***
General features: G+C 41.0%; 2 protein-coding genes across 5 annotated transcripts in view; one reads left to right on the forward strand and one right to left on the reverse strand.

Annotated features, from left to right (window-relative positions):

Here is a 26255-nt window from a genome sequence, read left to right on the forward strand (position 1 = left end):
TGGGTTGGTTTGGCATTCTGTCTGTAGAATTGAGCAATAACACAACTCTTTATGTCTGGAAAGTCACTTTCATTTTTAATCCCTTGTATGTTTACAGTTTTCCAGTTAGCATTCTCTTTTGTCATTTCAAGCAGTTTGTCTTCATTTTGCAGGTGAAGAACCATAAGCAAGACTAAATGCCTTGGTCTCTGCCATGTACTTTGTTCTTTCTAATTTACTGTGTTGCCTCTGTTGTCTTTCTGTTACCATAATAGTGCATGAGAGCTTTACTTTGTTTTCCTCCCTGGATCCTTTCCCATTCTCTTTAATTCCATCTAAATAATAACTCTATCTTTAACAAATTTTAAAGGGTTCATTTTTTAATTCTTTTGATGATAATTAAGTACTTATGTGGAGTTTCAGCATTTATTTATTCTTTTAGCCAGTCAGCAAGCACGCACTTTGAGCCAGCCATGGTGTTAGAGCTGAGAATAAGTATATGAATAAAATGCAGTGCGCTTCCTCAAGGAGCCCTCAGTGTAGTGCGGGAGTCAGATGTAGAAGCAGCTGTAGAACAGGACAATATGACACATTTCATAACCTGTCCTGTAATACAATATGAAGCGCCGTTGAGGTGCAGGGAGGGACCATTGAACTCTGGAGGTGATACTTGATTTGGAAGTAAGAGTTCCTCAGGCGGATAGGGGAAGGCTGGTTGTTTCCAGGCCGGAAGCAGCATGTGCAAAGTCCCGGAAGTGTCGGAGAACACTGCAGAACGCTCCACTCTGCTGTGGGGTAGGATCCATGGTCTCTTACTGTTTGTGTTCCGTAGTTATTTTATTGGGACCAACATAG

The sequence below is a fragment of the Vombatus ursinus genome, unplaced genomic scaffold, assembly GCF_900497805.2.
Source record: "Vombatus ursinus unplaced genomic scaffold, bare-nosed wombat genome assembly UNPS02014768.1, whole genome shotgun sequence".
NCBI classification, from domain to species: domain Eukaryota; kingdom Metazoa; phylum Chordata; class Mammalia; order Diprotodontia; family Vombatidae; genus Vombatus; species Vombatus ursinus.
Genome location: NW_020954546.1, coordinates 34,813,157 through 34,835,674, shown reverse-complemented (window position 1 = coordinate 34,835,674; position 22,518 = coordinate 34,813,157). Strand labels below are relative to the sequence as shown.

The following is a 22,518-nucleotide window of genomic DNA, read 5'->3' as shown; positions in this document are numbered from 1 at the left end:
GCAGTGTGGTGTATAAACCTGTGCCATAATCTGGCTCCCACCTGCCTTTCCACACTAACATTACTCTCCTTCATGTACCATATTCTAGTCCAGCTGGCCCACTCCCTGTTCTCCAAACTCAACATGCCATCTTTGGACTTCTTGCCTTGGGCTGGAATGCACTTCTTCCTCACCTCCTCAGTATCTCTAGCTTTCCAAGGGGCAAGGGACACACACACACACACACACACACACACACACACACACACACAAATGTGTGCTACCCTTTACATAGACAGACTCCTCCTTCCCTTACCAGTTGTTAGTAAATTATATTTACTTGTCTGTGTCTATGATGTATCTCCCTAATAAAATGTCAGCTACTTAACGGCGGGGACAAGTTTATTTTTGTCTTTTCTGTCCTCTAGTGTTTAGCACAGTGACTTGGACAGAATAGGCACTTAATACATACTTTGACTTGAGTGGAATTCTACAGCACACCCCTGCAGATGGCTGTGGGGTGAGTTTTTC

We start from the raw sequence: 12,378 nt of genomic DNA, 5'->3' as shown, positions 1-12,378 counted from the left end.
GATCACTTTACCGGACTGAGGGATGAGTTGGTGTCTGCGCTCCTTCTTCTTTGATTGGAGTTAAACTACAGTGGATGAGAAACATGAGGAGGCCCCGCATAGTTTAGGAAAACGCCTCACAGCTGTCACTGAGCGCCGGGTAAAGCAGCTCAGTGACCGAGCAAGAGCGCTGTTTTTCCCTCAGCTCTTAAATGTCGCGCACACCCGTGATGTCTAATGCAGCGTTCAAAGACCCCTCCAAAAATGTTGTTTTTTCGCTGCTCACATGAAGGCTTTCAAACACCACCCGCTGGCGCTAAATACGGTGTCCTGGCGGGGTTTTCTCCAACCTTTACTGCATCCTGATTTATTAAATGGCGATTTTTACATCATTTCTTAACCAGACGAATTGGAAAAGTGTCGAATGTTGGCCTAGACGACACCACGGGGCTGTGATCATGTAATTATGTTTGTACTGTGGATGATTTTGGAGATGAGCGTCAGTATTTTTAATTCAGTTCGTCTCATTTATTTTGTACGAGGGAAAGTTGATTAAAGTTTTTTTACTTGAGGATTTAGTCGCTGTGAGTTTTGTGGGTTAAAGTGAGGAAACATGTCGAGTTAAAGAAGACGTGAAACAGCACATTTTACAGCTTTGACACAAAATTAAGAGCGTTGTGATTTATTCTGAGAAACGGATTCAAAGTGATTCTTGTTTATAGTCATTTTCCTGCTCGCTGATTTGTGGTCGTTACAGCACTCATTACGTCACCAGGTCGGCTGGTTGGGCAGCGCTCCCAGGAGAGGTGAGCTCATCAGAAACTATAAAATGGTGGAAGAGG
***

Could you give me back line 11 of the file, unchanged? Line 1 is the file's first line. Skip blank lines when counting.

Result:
We start from the raw sequence: 12,378 nt of genomic DNA, 5'->3' as shown, positions 1-12,378 counted from the left end.